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STATEMENT RE: JUNE 30, 2014 ABA COMPLAINT

by Dan Skinner

I filed a complaint against Wake Forest with the ABA on June 30, 2014.
I alleged that:
During the 2011-2012 school year, the law school
made a decision about financial aid that was not consistent
with the terms and conditions of the aid as understood by
the approximately 13-14 students affected. They
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challenged the decision, and __________ advocated on
their behalf. He was asked by the law school to submit a
written response to its decision, and he did so. The law
school’s resolution of the conflict was favorable to the
students.

According to Wake Forest’s Response to Complaint
under Rule 24, ABA Rules of Procedure for Approval of
Law Schools, the law school established a folder for
student complaints that it has “faithfully maintained” since
August 2011. The grievance __________ filed on behalf
of the students, however, is not in the folder. The response
states, “The instant complaint by Mr. Skinner is the only
complaint in that folder.”

As a result, the law school is out of compliance with
Standard 512(b). The written response to the original
decision needs to be in the record because it constitutes a
complaint under 512(c) — the students’ grievance sought to
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The 2011-2012 Standards required law schools to publish financial aid
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information in a fair and accurate manner that was reflective of actual
practice (Standard 509(a) and Interpretation 509-1(2)). American Bar
Association Section of Legal Education and Admissions to the Bar,
2011-2012 Standards and Rules of Procedure for Approval of Law Schools,
40-41 (2011).
bring to the law school’s attention a significant problem
that directly implicated the school’s program of legal
education and its compliance with Standard 509.

. . . .

I requested a copy of the complaint from
__________, and I disclosed that the document he wrote
would impeach evidence submitted to the Forsyth Superior
Court by Wake Forest’s attorneys.

. . . .

__________ stated, “I didn't make a complaint,
formal or otherwise. I just talked to the administration
about the mistake and they fixed it.” The adverb “just”
could mean that the “mistake” was corrected shortly after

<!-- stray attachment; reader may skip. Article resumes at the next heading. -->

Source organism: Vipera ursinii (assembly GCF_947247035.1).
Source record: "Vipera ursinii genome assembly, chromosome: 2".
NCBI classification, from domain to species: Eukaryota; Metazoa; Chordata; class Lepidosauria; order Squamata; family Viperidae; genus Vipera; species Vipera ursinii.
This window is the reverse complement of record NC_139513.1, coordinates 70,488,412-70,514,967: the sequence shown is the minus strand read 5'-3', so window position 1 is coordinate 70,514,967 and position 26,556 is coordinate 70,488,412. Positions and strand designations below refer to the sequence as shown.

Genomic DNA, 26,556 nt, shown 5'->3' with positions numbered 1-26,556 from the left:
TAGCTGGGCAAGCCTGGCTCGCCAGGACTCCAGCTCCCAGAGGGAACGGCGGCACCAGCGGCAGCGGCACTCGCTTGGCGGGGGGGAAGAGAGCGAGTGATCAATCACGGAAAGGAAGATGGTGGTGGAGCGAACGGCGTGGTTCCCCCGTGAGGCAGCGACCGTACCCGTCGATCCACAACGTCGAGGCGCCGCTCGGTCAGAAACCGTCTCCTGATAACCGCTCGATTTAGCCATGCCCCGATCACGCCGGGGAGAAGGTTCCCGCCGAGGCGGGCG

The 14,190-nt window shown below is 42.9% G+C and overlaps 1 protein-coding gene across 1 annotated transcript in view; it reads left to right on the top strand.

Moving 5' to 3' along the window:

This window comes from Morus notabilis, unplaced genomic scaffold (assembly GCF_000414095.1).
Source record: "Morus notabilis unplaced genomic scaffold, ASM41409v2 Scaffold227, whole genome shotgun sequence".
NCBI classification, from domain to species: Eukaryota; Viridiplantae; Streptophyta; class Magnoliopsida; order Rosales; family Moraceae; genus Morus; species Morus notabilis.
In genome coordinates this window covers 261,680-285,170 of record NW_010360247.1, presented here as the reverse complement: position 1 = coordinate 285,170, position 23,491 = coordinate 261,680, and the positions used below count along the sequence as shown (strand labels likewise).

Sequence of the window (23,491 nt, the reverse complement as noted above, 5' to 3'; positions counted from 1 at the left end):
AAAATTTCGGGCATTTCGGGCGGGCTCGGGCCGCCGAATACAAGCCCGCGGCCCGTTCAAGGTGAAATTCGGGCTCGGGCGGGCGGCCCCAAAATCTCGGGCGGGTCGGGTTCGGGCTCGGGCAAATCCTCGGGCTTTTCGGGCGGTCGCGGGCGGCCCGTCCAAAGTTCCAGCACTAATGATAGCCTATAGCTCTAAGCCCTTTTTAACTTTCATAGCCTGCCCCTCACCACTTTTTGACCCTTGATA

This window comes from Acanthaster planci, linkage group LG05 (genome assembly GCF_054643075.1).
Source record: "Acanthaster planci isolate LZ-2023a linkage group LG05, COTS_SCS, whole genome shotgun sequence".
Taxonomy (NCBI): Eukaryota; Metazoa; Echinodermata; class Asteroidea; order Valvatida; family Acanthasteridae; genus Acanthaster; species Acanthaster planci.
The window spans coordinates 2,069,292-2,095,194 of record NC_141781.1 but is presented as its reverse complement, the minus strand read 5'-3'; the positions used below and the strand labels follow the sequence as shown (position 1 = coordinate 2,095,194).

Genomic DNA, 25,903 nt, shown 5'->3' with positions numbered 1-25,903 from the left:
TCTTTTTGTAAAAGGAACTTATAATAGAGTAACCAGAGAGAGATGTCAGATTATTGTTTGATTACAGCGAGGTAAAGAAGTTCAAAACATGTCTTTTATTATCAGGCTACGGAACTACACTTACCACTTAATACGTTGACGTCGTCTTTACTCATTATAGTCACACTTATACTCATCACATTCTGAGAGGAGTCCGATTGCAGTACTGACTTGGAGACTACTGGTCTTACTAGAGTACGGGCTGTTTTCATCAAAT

he talked to the administration, or that he attributes the
correction to verbal advocacy rather than his written
communication.

It is unlikely that __________’s use of “just” was a
denial of the allegation that he submitted a written
complaint. He had notice that a written complaint would
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prove that Dean Morant misrepresented the law school’s
compliance with accreditation standards and that Wake
Forest’s attorneys provided false information to Forsyth
Superior Court. Because the implications of having made a
written complaint are so serious, it is unlikely that
__________ would have made such an ambiguous
statement if no [written communication] was [made].

. . . .

The Section on Legal Education already has evidence of
improper financial aid reductions: Dean Reynolds’ May 10,
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Id. (second adverb definition).
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2012 letter. Dean Reynolds’ explanation of the reduction of
my scholarships is facially implausible. Paying a seat
deposit did not constitute a legally enforceable promise that
I would attend Wake Forest’s law school. Law schools
make an offers of financial aid and various scholarships in
exchange for students’ attendance in their programs.
Unilateral contracts are formed in which the promise of
scholarships is accepted by actual attendance —
performance, not a return promise.

Complaint Against an ABA-Approved Law School at 1-4 (submitted June 30,
2014 by Dan Skinner) (footnotes 2-16 omitted).
On July 14, 2014, Stephanie Giggetts, Assistant Consultant,
acknowledged my complaint and wrote:
[Rule 24 of the ABA Rules of Procedure for Approval of
Law Schools] provides that if a law school that is the
subject of a complaint is due to receive a regularly
scheduled sabbatical site visit within a reasonable amount
of time after the complaint is received, usually within one
year, the complaint may be handled as part of the
sabbatical site visit. Since Wake Forest is due to receive a
sabbatical site visit within one year of this complaint, the
complaint will be given to the site team and handled as part
of the sabbatical site visit. You will not receive any further
report on this matter.

Wake Forest’s site visit is scheduled for August 2014.






Date: July 19, 2014
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